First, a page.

OTTAWA -- Former Liberal justice minister Jody Wilson-Raybould is slamming the federal government she was once a part of for making only “incremental” progress on the Indigenous justice file and their promise to “decolonialize” Canadian laws and policies.

“My fear and disappointment is that despite sounding the alarm, providing the advice, pushing and challenging, sharing perspectives of lived Indigenous experience… the federal government has fallen back once again into a pattern of trying to ‘manage the problem’ with Indigenous peoples and make incremental shifts rather than transforming the status quo,” Wilson-Raybould said during a keynote address on Wednesday at the First Nations Provincial Justice Forum in Vancouver. They were invited by the B.C.-based First Nations Justice Council.

She appeared alongside fellow newly-Independent MP Jane Philpott to deliver a joint address called: “From denial to recognition: the challenges of Indigenous justice in Canada.”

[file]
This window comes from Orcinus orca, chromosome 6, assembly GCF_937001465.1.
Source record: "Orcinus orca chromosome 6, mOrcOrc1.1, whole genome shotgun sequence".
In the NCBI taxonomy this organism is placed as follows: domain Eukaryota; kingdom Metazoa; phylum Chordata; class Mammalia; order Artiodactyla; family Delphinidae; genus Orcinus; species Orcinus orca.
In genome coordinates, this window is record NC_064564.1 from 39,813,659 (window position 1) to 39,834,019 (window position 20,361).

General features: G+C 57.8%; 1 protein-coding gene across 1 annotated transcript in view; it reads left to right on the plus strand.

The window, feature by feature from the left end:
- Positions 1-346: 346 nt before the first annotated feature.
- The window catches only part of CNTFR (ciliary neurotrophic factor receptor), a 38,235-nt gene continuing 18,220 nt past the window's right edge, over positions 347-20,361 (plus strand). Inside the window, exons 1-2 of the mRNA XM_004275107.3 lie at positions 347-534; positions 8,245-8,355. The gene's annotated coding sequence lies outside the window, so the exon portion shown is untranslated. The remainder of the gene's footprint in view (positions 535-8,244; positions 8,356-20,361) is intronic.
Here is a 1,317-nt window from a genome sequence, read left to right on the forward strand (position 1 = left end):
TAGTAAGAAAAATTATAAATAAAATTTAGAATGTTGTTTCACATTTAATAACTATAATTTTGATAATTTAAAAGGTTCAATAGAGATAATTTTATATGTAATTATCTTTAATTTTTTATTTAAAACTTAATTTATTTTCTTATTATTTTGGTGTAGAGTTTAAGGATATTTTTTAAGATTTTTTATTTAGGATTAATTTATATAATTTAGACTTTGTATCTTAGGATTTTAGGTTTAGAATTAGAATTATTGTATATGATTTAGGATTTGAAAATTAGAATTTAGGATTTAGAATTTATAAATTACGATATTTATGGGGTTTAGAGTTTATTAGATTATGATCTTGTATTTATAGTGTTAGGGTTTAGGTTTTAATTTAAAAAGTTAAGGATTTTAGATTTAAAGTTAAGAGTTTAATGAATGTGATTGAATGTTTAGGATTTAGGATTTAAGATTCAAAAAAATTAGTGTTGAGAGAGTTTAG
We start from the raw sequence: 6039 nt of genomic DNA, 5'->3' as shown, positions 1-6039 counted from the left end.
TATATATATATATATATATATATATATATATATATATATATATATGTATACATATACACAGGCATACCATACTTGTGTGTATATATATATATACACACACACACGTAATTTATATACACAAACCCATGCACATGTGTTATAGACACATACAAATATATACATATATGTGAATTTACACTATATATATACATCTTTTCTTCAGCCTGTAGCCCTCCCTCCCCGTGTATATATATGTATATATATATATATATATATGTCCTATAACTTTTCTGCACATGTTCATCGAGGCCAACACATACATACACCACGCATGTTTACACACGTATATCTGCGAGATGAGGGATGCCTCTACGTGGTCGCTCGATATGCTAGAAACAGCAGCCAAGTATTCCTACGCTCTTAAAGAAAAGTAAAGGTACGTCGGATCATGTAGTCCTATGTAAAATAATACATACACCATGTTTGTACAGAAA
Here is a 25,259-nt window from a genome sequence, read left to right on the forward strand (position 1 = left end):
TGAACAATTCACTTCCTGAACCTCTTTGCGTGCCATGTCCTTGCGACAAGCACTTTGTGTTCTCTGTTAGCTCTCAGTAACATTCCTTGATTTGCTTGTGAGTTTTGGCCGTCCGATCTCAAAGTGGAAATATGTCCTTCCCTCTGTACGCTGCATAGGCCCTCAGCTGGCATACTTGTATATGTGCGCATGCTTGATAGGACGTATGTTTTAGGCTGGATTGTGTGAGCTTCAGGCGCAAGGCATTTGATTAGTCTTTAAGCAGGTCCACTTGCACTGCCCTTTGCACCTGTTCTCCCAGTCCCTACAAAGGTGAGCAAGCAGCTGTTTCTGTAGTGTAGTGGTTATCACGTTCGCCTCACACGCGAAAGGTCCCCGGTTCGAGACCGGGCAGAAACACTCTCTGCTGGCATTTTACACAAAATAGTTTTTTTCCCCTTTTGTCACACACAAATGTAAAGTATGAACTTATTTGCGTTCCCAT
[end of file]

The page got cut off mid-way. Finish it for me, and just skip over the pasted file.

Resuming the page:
The gathering of First Nations leaders from across British Columbia is focused on developing a strategy with the provincial government aimed at reforming the relationship between First Nations people and the criminal justice system, including the overrepresentation of incarcerated Indigenous people, systemic racism, and access to justice issues.

“Since I spoke to the leadership of British Columbia this past November, there have been a few developments, things have changed a bit,” Wilson-Raybould said early in her remarks, to laughter. “Perhaps not fully unexpected but certainly an eventful time,” she continued, appearing to reference the months-long controversy surrounding her allegations that she faced a sustained effort from senior government officials to attempt to pressure her to interfere in a criminal case against the Quebec engineering and construction giant SNC-Lavalin.

Wilson-Raybould framed her comments as her reflections and insights from her nearly three years as Canada’s first-ever Indigenous justice minister and attorney general, presented with the aim of informing these Indigenous leaders’ ongoing efforts to change the current justice system.